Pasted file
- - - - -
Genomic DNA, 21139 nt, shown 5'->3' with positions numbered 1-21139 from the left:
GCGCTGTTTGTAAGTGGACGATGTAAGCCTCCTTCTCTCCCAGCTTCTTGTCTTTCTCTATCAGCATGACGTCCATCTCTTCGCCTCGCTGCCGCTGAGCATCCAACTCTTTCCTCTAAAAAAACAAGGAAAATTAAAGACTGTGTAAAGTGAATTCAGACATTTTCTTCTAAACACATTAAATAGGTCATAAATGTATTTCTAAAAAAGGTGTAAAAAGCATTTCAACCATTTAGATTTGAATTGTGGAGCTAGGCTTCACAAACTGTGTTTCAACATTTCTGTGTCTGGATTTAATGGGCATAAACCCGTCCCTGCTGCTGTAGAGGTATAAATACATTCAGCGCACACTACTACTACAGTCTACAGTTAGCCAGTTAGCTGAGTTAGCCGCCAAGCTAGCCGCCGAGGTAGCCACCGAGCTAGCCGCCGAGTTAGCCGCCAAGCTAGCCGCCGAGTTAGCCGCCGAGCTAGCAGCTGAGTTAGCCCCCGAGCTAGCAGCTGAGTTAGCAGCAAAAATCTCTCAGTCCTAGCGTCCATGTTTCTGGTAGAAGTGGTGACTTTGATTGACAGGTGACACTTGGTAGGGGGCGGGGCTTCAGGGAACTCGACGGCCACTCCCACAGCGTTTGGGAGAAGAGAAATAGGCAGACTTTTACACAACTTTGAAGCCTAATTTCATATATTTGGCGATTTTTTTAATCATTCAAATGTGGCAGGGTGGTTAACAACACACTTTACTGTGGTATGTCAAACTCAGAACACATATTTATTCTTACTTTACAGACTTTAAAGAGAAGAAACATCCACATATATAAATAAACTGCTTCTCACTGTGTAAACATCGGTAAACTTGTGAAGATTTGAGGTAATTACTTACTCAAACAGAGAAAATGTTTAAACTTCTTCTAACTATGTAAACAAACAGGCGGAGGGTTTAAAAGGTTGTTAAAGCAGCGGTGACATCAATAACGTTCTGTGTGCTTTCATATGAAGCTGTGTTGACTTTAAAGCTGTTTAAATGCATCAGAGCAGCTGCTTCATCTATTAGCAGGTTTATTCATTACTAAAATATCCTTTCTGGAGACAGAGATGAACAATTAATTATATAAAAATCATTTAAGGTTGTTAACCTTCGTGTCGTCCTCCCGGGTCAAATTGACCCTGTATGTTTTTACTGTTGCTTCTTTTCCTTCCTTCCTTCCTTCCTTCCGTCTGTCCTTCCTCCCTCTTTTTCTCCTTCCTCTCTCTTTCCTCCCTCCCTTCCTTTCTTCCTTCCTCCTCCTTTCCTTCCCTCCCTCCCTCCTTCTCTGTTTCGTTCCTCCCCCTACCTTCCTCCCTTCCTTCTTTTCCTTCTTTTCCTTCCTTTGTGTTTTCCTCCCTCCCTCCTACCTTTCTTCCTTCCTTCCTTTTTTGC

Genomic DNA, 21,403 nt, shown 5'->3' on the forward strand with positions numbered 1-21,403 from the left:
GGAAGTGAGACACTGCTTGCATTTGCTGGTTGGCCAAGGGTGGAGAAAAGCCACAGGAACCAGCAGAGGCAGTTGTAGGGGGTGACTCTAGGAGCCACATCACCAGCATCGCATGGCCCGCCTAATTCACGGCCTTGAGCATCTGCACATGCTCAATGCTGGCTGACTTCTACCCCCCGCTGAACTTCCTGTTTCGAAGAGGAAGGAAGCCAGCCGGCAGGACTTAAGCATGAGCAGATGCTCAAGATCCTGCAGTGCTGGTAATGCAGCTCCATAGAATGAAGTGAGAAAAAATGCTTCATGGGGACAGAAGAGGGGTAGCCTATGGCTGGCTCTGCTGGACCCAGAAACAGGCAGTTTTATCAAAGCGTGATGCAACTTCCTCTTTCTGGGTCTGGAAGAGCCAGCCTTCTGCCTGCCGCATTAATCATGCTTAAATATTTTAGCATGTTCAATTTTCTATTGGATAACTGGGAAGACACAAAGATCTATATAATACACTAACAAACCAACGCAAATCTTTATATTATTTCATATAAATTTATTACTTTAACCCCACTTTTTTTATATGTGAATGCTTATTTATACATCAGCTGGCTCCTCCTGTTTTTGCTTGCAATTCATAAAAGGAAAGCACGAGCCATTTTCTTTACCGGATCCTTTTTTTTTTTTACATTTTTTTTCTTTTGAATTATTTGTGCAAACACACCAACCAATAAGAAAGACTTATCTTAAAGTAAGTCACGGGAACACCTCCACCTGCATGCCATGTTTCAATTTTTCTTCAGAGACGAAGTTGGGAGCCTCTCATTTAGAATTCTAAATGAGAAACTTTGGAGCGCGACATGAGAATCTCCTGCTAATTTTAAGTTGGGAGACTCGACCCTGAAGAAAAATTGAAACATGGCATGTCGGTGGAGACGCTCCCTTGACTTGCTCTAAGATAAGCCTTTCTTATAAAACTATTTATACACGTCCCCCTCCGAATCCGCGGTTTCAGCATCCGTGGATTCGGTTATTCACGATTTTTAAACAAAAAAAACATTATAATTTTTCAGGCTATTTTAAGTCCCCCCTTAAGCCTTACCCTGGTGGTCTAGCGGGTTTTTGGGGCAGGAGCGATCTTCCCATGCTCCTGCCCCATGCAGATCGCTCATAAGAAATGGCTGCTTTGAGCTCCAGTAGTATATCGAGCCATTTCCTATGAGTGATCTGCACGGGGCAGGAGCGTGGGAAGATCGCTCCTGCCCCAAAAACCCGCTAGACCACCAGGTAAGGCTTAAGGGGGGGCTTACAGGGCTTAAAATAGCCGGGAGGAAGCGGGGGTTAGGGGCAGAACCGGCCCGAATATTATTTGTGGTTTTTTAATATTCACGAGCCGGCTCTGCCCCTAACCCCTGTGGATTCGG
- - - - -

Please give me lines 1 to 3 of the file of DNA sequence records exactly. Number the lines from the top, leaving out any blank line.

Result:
Genomic DNA, 21139 nt, shown 5'->3' with positions numbered 1-21139 from the left:
GCGCTGTTTGTAAGTGGACGATGTAAGCCTCCTTCTCTCCCAGCTTCTTGTCTTTCTCTATCAGCATGACGTCCATCTCTTCGCCTCGCTGCCGCTGAGCATCCAACTCTTTCCTCTAAAAAAACAAGGAAAATTAAAGACTGTGTAAAGTGAATTCAGACATTTTCTTCTAAACACATTAAATAGGTCATAAATGTATTTCTAAAAAAGGTGTAAAAAGCATTTCAACCATTTAGATTTGAATTGTGGAGCTAGGCTTCACAAACTGTGTTTCAACATTTCTGTGTCTGGATTTAATGGGCATAAACCCGTCCCTGCTGCTGTAGAGGTATAAATACATTCAGCGCACACTACTACTACAGTCTACAGTTAGCCAGTTAGCTGAGTTAGCCGCCAAGCTAGCCGCCGAGGTAGCCACCGAGCTAGCCGCCGAGTTAGCCGCCAAGCTAGCCGCCGAGTTAGCCGCCGAGCTAGCAGCTGAGTTAGCCCCCGAGCTAGCAGCTGAGTTAGCAGCAAAAATCTCTCAGTCCTAGCGTCCATGTTTCTGGTAGAAGTGGTGACTTTGATTGACAGGTGACACTTGGTAGGGGGCGGGGCTTCAGGGAACTCGACGGCCACTCCCACAGCGTTTGGGAGAAGAGAAATAGGCAGACTTTTACACAACTTTGAAGCCTAATTTCATATATTTGGCGATTTTTTTAATCATTCAAATGTGGCAGGGTGGTTAACAACACACTTTACTGTGGTATGTCAAACTCAGAACACATATTTATTCTTACTTTACAGACTTTAAAGAGAAGAAACATCCACATATATAAATAAACTGCTTCTCACTGTGTAAACATCGGTAAACTTGTGAAGATTTGAGGTAATTACTTACTCAAACAGAGAAAATGTTTAAACTTCTTCTAACTATGTAAACAAACAGGCGGAGGGTTTAAAAGGTTGTTAAAGCAGCGGTGACATCAATAACGTTCTGTGTGCTTTCATATGAAGCTGTGTTGACTTTAAAGCTGTTTAAATGCATCAGAGCAGCTGCTTCATCTATTAGCAGGTTTATTCATTACTAAAATATCCTTTCTGGAGACAGAGATGAACAATTAATTATATAAAAATCATTTAAGGTTGTTAACCTTCGTGTCGTCCTCCCGGGTCAAATTGACCCTGTATGTTTTTACTGTTGCTTCTTTTCCTTCCTTCCTTCCTTCCTTCCGTCTGTCCTTCCTCCCTCTTTTTCTCCTTCCTCTCTCTTTCCTCCCTCCCTTCCTTTCTTCCTTCCTCCTCCTTTCCTTCCCTCCCTCCCTCCTTCTCTGTTTCGTTCCTCCCCCTACCTTCCTCCCTTCCTTCTTTTCCTTCTTTTCCTTCCTTTGTGTTTTCCTCCCTCCCTCCTACCTTTCTTCCTTCCTTCCTTTTTTGC

Genomic DNA, 21,403 nt, shown 5'->3' on the forward strand with positions numbered 1-21,403 from the left: